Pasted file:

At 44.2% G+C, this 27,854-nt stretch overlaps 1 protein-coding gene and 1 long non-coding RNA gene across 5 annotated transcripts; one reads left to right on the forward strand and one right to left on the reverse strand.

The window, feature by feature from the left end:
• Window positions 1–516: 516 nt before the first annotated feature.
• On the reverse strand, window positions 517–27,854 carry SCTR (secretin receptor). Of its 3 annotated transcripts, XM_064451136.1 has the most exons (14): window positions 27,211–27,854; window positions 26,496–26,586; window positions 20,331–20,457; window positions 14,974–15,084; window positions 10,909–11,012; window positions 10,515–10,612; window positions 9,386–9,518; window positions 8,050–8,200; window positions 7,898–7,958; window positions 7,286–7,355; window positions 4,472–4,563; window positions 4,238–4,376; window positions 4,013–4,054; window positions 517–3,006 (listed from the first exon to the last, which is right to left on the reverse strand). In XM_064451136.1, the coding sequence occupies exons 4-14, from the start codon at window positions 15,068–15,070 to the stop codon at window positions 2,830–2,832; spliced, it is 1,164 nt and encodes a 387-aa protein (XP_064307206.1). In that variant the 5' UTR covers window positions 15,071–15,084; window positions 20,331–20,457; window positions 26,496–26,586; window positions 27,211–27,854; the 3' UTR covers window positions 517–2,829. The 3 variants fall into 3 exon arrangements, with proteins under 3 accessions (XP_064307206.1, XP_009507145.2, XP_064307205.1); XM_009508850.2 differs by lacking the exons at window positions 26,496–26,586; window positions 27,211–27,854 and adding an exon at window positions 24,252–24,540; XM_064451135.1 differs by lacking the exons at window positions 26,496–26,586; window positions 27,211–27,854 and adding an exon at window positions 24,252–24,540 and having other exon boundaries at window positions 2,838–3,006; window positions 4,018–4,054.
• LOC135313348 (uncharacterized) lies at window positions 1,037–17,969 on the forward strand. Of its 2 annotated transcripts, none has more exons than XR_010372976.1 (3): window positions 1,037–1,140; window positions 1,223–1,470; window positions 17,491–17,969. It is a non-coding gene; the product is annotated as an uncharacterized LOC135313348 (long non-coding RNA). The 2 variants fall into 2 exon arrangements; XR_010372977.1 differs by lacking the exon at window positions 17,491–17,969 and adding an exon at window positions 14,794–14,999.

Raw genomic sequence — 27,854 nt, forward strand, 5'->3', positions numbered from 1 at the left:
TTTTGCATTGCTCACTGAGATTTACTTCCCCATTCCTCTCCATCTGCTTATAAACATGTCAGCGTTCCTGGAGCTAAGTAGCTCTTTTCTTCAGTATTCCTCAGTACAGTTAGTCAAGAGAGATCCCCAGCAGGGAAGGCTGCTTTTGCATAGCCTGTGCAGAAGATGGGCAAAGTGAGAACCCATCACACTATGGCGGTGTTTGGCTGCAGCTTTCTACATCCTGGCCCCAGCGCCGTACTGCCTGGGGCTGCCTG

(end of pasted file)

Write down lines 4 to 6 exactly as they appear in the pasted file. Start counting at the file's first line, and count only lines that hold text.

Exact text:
• On the reverse strand, window positions 517–27,854 carry SCTR (secretin receptor). Of its 3 annotated transcripts, XM_064451136.1 has the most exons (14): window positions 27,211–27,854; window positions 26,496–26,586; window positions 20,331–20,457; window positions 14,974–15,084; window positions 10,909–11,012; window positions 10,515–10,612; window positions 9,386–9,518; window positions 8,050–8,200; window positions 7,898–7,958; window positions 7,286–7,355; window positions 4,472–4,563; window positions 4,238–4,376; window positions 4,013–4,054; window positions 517–3,006 (listed from the first exon to the last, which is right to left on the reverse strand). In XM_064451136.1, the coding sequence occupies exons 4-14, from the start codon at window positions 15,068–15,070 to the stop codon at window positions 2,830–2,832; spliced, it is 1,164 nt and encodes a 387-aa protein (XP_064307206.1). In that variant the 5' UTR covers window positions 15,071–15,084; window positions 20,331–20,457; window positions 26,496–26,586; window positions 27,211–27,854; the 3' UTR covers window positions 517–2,829. The 3 variants fall into 3 exon arrangements, with proteins under 3 accessions (XP_064307206.1, XP_009507145.2, XP_064307205.1); XM_009508850.2 differs by lacking the exons at window positions 26,496–26,586; window positions 27,211–27,854 and adding an exon at window positions 24,252–24,540; XM_064451135.1 differs by lacking the exons at window positions 26,496–26,586; window positions 27,211–27,854 and adding an exon at window positions 24,252–24,540 and having other exon boundaries at window positions 2,838–3,006; window positions 4,018–4,054.
• LOC135313348 (uncharacterized) lies at window positions 1,037–17,969 on the forward strand. Of its 2 annotated transcripts, none has more exons than XR_010372976.1 (3): window positions 1,037–1,140; window positions 1,223–1,470; window positions 17,491–17,969. It is a non-coding gene; the product is annotated as an uncharacterized LOC135313348 (long non-coding RNA). The 2 variants fall into 2 exon arrangements; XR_010372977.1 differs by lacking the exon at window positions 17,491–17,969 and adding an exon at window positions 14,794–14,999.

Raw genomic sequence — 27,854 nt, forward strand, 5'->3', positions numbered from 1 at the left: